Babies (age 6months to 2 years) – Babies will do best if they get acquainted with the water before they begin to walk, in the safety and comfort of their own parent’s arms. Important steps at this age are getting comfortable in the water and learning how to back float and roll into a back float. It is very important for parents to learn water safety, first aid and CPR. Parent & child classes are taught in groups where parents learn holding techniques and most importantly cues to teach your child to do what you want them to WHEN you want them to.

Toddlers ( 1.5 years – 3 years) – Toddlers most often do best in semi-private classes, or the parent/child class if they’re not ready to be away from mom & dad. In semiprivate, the instructor has one arm for each child, so safety is well maintained. Important steps for this age are the same as babies, and turn-around swims are added. Discipline around the water is beginning (i.e., the child does not come to you unless you tell them to, they wait for you to get in, etc.).

Preschoolers (ages 3 – 5 years) – This age group does best in semi-private classes, if a level C, will do fine in small group classes. Important steps in this group is learning how to swim and breathe, so they can begin to swim some distances. Elementary backstroke is learned at this age. Water safety includes throwing rescues (how to call for help – 911).

Note: If your child is age 2 – 4 and has just gotten used to the water during the summer, we want to have them with us during the school year so we can keep them comfortable in the water and progressing within their own individual development. Children that are 2-3 years old are going to go through a stage of fear. They can fear the dark, strangers, etc, and many times it is the water they are afraid of. If you have just gotten your toddler comfortable in the water, they would be ready for either the semiprivate lessons (a 2:1 ratio – that way the instructor has one arm for each child) or a Parent/Child group class (up to 6 Parent/Child couples). (Remember, children under age five usually do not remember from one season to the next.)

Kindergarten age (5 & 6 years) – This age group usually does best in small groups. If they are a real beginner, they might do better with semi-private classes. Important steps include learning side breathing for freestyle, improving both elementary back and back crawl. Dolphin begins after these strokes are improved. Water safety includes knowing all safety rules, how to release a cramp in the water and reaching assists.

Note: If your child is age 5– 6 and is either a beginner, or knows how to swim some, they do great in group classes (4:1 ratio) either once or twice per week (if they already know how to swim, once a week during the school year works great, if they are beginners, we recommend starting twice a week, then dropping to once a week once the skills are attained. At this age, children are learning proper stroke technique, such as breathing to the side on the front crawl, and backstroke without sinking. In addition they learn safety strokes and procedures and may begin to work on the other competitive strokes ( the butterfly, then the breast stroke).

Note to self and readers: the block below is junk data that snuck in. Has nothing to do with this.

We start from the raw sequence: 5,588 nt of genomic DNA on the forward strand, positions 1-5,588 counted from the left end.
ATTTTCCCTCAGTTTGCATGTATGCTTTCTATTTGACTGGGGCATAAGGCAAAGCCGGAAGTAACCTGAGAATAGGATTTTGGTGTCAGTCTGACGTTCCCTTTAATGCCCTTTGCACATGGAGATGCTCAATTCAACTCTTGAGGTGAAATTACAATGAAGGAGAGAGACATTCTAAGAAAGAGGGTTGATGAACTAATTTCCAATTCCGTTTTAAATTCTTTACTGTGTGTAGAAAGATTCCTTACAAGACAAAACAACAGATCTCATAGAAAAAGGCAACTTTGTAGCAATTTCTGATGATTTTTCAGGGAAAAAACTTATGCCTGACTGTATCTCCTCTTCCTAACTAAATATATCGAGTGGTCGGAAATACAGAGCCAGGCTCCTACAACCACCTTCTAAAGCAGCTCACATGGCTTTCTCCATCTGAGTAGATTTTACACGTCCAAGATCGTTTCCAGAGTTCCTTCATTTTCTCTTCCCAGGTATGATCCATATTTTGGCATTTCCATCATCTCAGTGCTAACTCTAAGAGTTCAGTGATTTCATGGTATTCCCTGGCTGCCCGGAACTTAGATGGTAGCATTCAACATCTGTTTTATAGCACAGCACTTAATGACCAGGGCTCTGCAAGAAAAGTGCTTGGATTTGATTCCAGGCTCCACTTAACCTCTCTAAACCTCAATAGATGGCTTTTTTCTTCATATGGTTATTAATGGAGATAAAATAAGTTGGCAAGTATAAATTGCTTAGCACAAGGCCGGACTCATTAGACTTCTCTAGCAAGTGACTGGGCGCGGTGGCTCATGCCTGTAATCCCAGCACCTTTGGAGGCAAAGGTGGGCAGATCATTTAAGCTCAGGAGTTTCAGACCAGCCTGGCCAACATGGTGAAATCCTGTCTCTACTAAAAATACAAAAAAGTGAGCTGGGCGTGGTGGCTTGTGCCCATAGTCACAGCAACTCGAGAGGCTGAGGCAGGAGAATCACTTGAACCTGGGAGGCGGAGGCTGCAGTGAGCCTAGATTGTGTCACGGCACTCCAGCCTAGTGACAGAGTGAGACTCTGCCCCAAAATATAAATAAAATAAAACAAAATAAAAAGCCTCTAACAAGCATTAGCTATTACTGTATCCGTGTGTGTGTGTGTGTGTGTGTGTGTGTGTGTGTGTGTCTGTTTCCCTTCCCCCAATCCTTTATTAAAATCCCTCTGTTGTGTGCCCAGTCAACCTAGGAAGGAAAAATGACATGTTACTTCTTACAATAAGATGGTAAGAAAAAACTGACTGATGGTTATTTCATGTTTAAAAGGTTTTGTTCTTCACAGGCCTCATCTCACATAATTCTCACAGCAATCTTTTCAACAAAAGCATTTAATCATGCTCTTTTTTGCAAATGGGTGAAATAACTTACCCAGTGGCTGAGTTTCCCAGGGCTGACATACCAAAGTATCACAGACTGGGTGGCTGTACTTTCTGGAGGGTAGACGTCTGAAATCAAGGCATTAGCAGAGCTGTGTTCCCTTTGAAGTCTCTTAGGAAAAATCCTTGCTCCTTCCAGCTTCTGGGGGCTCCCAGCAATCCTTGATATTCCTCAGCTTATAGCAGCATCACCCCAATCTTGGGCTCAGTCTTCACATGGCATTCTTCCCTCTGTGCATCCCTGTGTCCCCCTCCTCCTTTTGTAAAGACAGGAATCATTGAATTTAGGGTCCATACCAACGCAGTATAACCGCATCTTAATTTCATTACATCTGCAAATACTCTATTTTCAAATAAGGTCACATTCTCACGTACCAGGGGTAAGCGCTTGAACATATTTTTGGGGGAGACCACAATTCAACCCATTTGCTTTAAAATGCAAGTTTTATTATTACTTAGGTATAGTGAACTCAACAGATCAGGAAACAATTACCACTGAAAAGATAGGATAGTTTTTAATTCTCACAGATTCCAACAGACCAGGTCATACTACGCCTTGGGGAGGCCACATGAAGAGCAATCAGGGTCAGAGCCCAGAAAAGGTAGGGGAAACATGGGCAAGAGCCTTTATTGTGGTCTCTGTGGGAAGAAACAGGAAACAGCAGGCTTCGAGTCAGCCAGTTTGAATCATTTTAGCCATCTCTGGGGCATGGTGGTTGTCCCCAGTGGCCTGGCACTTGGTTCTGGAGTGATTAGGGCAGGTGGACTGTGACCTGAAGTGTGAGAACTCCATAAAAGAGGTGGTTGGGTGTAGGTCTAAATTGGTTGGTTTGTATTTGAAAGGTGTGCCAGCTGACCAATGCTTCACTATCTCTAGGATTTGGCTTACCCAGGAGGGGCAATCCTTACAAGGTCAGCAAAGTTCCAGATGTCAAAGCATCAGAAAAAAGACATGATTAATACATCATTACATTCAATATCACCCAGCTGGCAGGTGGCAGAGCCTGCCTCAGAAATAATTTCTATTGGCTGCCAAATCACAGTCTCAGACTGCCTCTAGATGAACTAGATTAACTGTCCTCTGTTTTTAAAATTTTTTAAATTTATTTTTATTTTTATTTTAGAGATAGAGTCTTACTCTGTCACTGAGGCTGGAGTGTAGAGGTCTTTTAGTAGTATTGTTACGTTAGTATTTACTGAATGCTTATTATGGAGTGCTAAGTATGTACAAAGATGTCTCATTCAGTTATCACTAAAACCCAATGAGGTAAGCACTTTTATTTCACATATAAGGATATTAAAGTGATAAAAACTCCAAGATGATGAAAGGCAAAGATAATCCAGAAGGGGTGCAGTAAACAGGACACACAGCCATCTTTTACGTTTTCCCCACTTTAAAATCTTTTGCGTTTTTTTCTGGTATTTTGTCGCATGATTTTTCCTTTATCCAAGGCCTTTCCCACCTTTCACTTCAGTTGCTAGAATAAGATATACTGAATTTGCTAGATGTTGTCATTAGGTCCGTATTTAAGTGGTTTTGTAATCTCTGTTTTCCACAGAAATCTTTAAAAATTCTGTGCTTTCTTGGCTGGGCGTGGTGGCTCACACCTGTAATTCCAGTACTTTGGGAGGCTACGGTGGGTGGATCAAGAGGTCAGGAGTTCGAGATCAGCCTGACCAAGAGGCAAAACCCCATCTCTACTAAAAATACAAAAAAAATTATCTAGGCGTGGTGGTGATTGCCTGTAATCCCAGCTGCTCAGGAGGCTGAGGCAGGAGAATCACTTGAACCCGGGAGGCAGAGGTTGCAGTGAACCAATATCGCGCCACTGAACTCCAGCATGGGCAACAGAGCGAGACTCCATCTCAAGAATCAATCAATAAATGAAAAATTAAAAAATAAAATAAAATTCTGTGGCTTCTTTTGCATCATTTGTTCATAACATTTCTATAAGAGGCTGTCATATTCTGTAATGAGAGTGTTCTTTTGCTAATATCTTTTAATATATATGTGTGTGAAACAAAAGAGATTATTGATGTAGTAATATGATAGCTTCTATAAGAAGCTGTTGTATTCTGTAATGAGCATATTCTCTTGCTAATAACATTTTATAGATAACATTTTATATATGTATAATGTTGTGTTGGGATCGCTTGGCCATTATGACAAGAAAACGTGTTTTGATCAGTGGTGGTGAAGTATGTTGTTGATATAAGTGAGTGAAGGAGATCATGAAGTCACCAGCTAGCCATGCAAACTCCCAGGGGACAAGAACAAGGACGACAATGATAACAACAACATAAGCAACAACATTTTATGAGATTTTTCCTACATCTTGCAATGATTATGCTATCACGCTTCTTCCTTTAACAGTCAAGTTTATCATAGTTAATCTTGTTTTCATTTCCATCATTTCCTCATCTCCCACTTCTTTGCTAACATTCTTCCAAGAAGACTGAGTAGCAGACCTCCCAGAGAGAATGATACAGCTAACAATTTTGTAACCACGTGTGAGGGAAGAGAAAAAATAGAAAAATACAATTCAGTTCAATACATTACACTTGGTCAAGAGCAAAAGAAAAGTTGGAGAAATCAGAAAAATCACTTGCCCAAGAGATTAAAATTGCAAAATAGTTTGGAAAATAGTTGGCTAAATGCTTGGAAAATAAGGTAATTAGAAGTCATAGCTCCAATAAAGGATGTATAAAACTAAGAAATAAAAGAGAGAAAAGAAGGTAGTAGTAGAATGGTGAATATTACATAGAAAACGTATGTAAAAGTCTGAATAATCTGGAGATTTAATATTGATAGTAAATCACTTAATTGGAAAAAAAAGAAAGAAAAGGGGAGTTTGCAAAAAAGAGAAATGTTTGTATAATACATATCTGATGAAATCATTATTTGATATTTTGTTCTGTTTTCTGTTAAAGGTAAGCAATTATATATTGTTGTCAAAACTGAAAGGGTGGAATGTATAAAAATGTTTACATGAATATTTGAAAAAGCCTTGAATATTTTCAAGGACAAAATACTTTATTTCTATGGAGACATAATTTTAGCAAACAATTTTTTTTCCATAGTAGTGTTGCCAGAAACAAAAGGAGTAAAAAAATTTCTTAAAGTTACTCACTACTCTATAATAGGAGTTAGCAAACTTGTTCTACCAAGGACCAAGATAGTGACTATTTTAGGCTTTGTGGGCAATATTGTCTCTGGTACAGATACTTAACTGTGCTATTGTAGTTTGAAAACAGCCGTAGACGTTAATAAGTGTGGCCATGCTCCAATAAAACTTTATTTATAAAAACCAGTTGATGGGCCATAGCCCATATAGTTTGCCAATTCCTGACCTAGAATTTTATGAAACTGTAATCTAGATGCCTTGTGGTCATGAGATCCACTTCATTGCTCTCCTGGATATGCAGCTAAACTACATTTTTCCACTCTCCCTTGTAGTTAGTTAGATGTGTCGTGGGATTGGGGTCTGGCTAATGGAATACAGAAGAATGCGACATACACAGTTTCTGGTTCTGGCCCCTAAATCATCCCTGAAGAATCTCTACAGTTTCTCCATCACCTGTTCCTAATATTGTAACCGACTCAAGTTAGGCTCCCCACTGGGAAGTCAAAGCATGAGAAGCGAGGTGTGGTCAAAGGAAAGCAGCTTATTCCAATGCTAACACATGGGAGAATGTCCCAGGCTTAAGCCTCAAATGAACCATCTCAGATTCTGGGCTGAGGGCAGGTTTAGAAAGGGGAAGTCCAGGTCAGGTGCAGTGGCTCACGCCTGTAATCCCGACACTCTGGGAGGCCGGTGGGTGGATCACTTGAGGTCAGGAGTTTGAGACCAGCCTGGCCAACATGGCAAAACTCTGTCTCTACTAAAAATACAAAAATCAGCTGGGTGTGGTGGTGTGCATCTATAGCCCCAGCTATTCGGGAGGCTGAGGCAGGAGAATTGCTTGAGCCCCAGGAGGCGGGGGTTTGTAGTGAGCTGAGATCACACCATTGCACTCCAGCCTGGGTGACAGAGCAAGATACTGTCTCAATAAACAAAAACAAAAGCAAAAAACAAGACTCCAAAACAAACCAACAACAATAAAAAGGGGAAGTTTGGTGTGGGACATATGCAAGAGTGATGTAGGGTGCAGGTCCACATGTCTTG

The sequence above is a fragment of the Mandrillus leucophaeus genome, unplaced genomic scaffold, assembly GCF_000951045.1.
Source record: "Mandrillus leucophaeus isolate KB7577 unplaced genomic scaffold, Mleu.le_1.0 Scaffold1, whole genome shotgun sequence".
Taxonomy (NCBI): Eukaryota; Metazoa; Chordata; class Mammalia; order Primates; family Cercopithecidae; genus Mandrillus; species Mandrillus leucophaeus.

School age ( 7 – 10 years) – This age group does best in small groups, or if all strokes are known, a competitive group is good. It is important for this age group to be competent in all four racing strokes, along with elementary backstroke, surface dives, etc. The main goal of this age group is to continue working on stroke technique, begin to increase endurance, and above all, KEEP IT FUN! Water safety at this age includes how to do mouth to mouth (demo without mouth to mouth contact) resuscitation, etc. Once they have mastered the four racing strokes, they can either move up to the team, or stay in our Stroke & Turn class once or twice a week.

Juniors (age 11- 14) – this group does best with private lessons or Stroke & Turn class. If they know all four strokes, they would do great on a year-round swim team. They learn more like an adult than a child. Usually fine tuning of strokes is needed, and turn work is helpful. Safety includes spinal injury management.

Adults (age 15 & older) – usually do best with private lessons. Adults need to learn how to jump in, tread water, and go into a back float. The main swimming skill is proper breathing on freestyle. Adults also need time to practice between lessons, so plan to come before or stay after your lesson for this. Water exercise is strongly recommended as well as all safety courses.

Swimming is the only sport I know of that you can compete in until dying of old age! The best way to keep children involved in this fun sport is to give them the stroke development they need, when they need it, and to make sure that swimming stays fun. When children are competent in their strokes, swimming is not only more fun, it’s easier (and they go faster)!

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